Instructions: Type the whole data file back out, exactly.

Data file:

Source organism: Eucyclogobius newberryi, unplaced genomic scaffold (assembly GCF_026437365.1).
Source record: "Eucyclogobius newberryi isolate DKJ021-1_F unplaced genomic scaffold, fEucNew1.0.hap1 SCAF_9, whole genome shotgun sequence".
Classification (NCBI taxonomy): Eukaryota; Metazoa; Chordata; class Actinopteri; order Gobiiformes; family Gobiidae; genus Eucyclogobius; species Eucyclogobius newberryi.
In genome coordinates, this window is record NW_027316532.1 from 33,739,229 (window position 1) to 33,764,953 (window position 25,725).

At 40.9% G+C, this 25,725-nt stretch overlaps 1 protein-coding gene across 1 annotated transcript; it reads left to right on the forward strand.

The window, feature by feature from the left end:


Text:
Source organism: Eucyclogobius newberryi, unplaced genomic scaffold (assembly GCF_026437365.1).
Source record: "Eucyclogobius newberryi isolate DKJ021-1_F unplaced genomic scaffold, fEucNew1.0.hap1 SCAF_9, whole genome shotgun sequence".
Classification (NCBI taxonomy): Eukaryota; Metazoa; Chordata; class Actinopteri; order Gobiiformes; family Gobiidae; genus Eucyclogobius; species Eucyclogobius newberryi.
In genome coordinates, this window is record NW_027316532.1 from 33,739,229 (window position 1) to 33,764,953 (window position 25,725).

At 40.9% G+C, this 25,725-nt stretch overlaps 1 protein-coding gene across 1 annotated transcript; it reads left to right on the forward strand.

The window, feature by feature from the left end: